David Pray was born in San Francisco and is a currently a Wilmington resident, but most of his life was spent traveling the world—he spent his formative years in Tokyo, explored India, The Soviet Union and various regions around Europe. While doing so, he learned about each culture and creatively digested it the only way he knew how: through music.

Today Pray has immersed himself into Aqua Viva, a "chill band," he described last week during our interview. Having only played together for about a year, the band is working on making a huge impression on the art world, not just through music but through various mediums as well.

Many people in Wilmington may be baffled by the words "chill music." What is it, exactly? Just a bunch of surfers hanging out, listening to reggae and smoking joints? Actually, it's own unique genre, and as Pray explains, "It really kind of started off in Europe, where they were a mixing jazz hooks with world music and electronic beats." On Aqua Viva's first full-length album, headed by Pray and sultry vocalist Jennifer Ford, the band demonstrate the genre can only be understood when heard.
Raised by a Cuban mother and a world-traveling father, Pray got a taste for culture and music at a young age when he was playing air guitar at 5. By 15 he started playing in bands from Top 40 rock groups to jazz to classical performances and was influenced heavily by David Bowie's theatrical antics.

Much like the sound and visionary of Bowie, alongside influences such as Kraftwork, Aqua Viva's upcoming live show at the Cameron Art Museum will definitely be an unusual exhibition. "It's more like an art event, and so that's where I want to distinguish it and make it a little bit more special. I'm so excited; we've got two dance companies performing with us," Pray said, "and I think we've got about six or seven artists displaying their art work. There's going to be elements of a regular concert, like lighting, people taking solos and some singing, some instrumentals."

Aqua Viva also showcases the talents of keyboardist Kevin Kolb, James Brown's former saxophone player Leroy Harper Jr. and Rich Zimmerman on saxophone. Another exciting addition to the band is East African drummer Cheick Sissoko. Pray said while he's "excited about everyone's contribution. . .the fact that we have Cheik coming with us, you know to add that African flavor, is going to be really cool."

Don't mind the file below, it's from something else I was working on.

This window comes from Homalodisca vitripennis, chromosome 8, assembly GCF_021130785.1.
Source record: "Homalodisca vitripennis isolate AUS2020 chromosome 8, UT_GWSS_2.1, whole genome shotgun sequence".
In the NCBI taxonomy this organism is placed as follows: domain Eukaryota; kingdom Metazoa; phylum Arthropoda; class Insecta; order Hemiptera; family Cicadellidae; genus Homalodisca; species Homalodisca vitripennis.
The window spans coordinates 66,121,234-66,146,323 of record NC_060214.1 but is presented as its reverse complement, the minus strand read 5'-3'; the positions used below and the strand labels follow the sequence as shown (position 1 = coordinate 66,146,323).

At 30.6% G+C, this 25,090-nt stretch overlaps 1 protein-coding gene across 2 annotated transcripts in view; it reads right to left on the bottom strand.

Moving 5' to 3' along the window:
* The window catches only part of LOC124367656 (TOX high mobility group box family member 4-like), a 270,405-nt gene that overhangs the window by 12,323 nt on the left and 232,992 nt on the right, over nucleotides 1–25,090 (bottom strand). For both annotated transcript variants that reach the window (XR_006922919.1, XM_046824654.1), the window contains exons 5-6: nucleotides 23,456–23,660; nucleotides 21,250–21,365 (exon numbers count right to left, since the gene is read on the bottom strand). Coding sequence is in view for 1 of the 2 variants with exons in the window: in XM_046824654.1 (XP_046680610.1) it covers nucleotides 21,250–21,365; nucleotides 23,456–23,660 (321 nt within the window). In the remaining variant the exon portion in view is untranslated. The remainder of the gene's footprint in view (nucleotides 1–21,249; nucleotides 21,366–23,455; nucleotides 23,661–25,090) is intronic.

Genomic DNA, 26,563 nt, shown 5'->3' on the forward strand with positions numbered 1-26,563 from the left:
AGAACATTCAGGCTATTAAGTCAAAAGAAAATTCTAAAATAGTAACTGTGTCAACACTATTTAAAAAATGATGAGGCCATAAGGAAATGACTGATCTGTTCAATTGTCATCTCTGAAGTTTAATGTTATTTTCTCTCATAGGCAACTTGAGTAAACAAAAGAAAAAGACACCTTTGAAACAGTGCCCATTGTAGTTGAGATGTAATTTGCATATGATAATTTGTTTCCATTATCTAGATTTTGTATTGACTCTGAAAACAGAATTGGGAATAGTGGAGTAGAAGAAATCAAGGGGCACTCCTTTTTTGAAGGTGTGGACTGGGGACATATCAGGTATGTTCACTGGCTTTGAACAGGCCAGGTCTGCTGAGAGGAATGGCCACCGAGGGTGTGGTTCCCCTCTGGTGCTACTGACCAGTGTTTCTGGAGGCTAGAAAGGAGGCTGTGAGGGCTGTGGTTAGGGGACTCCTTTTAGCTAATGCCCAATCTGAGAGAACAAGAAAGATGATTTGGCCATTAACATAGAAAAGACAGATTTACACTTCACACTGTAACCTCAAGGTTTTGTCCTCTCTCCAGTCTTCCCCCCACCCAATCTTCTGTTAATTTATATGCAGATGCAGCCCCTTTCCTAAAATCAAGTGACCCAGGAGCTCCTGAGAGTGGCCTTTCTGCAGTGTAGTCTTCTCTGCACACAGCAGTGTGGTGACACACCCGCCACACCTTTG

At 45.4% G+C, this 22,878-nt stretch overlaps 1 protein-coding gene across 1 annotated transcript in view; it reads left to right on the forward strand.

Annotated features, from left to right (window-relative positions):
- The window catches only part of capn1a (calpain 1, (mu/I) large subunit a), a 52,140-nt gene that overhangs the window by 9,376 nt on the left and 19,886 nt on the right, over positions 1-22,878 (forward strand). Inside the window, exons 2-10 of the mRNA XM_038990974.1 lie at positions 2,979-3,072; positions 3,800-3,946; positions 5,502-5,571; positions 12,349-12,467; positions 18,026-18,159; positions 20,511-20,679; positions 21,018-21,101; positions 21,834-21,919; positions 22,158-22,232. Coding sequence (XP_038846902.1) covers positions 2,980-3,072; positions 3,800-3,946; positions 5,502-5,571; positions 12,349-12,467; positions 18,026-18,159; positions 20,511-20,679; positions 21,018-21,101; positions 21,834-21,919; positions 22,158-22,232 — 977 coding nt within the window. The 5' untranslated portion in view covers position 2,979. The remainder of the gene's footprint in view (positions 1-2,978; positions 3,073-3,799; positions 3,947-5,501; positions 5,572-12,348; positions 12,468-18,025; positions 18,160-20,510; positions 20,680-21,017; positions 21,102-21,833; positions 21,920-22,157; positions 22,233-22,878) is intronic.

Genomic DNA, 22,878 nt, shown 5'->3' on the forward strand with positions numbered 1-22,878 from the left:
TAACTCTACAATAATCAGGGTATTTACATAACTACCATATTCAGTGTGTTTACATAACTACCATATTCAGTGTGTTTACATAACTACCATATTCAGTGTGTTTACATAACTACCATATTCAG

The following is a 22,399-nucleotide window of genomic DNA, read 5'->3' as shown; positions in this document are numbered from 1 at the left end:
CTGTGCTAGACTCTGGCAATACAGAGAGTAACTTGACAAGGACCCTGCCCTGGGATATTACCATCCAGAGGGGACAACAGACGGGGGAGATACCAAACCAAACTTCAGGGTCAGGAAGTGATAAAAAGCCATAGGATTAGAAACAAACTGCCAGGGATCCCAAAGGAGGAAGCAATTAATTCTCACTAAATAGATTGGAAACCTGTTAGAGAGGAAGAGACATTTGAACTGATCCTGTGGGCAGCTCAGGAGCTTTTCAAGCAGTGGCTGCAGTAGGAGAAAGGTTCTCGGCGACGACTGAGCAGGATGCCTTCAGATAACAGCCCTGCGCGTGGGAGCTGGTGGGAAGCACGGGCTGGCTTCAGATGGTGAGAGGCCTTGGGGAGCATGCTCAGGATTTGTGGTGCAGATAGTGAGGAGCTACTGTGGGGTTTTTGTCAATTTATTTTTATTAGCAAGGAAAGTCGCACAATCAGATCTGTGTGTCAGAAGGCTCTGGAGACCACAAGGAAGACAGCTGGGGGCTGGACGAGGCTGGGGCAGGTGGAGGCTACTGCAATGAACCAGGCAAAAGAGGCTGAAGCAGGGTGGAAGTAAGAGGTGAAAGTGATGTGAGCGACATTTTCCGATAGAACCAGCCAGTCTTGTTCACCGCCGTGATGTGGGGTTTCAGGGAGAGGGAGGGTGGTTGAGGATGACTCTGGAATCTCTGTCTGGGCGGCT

Aqua Viva, whose members vary from show to show, are also dedicated to promoting individuality, human relationships and women's empowerment through their lyrics. "I wrote all the lyrics accept for one song," Pray said of his songwriting efforts. "So often people find their self-worth in a relationship, and so when a relationship ends, their self-worth just goes down the toilet, and that's really not the case. You are independent of what a guy or a girl thinks of you."

Pray also emphasizes the strain that women feel to stay thin in a society so based on looks and believes that through their live show, Aqua Viva can illustrate the beauty in all women. The show will incorporate dancers from companies Forward Motion and Glory Academy. "The dancers are all women—especially in the western culture women feel like they have to look a certain way. You know they go get nose jobs and all that kind of stuff, and it's like their whole self-image is wrapped up in exterior qualities rather than interior qualities. I really want to celebrate, too."

Pray says to enjoy the multi-media event in its entirety, it's definitely important to show up early. Fine Arts photography Matthew Dols, textile/batik artist Kristen Gibson, graphic designer Todd Dengler, painters David Hervey, Natali Beightley and James Davis "will all be contributing high-resolution photos of their work to be projected onto the Cameron Art Museum's 22-foot screen as backdrops for Aqua Viva."

The upcoming show is a unique chance to hear a new genre of music, and as Pray puts it: "The consensus seems to be that it's really different than anything [anyone's] ever heard. It's playful, it's fun; people enjoy it."

To be a part of a show of a different undertaking, be at the Cameron Art Museum on September 14th at 7pm.
- Encore Publications

"Focus On The Coast Interview"

Focus on the Coast June 07 Interview

By William "Paco" Strickland